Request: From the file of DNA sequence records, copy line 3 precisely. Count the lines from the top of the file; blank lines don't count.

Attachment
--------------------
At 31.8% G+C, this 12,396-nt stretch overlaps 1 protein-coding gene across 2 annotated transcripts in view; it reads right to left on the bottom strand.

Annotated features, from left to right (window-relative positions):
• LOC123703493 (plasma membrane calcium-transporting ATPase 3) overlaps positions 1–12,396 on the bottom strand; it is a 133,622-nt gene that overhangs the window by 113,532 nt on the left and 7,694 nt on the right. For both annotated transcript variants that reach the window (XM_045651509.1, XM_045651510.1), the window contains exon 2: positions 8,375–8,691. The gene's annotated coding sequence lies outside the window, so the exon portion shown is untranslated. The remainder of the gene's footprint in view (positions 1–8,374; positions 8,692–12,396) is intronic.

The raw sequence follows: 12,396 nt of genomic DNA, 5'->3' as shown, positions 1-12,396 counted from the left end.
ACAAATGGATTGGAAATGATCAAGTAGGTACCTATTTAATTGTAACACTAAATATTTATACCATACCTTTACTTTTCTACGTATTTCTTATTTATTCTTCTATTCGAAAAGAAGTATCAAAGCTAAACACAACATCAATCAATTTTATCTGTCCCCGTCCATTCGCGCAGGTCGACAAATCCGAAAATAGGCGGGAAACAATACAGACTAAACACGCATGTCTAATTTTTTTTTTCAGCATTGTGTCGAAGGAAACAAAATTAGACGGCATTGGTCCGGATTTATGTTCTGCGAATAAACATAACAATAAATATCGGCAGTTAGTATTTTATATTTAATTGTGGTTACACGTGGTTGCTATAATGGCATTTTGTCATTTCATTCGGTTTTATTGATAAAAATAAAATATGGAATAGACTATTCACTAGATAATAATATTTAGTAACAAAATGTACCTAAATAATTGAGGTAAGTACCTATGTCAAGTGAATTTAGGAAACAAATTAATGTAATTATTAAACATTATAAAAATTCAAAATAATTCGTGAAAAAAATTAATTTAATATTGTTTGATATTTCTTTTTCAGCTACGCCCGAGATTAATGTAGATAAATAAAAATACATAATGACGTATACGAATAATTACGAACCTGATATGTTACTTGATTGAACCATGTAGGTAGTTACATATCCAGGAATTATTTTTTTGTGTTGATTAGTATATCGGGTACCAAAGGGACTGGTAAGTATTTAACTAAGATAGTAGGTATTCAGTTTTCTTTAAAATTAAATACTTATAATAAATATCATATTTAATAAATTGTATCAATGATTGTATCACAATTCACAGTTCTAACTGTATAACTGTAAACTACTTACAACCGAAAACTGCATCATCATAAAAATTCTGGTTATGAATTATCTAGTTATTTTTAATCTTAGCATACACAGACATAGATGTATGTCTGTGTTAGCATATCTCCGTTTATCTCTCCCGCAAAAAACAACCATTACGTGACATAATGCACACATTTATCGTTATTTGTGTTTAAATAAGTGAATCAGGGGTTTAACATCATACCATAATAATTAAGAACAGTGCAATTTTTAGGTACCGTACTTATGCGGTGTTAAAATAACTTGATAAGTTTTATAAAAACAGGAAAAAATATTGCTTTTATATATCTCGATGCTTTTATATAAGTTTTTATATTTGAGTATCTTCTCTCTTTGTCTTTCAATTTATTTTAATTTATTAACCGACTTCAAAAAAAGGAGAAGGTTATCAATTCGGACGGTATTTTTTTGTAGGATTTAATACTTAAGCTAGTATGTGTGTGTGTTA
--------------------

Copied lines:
• LOC123703493 (plasma membrane calcium-transporting ATPase 3) overlaps positions 1–12,396 on the bottom strand; it is a 133,622-nt gene that overhangs the window by 113,532 nt on the left and 7,694 nt on the right. For both annotated transcript variants that reach the window (XM_045651509.1, XM_045651510.1), the window contains exon 2: positions 8,375–8,691. The gene's annotated coding sequence lies outside the window, so the exon portion shown is untranslated. The remainder of the gene's footprint in view (positions 1–8,374; positions 8,692–12,396) is intronic.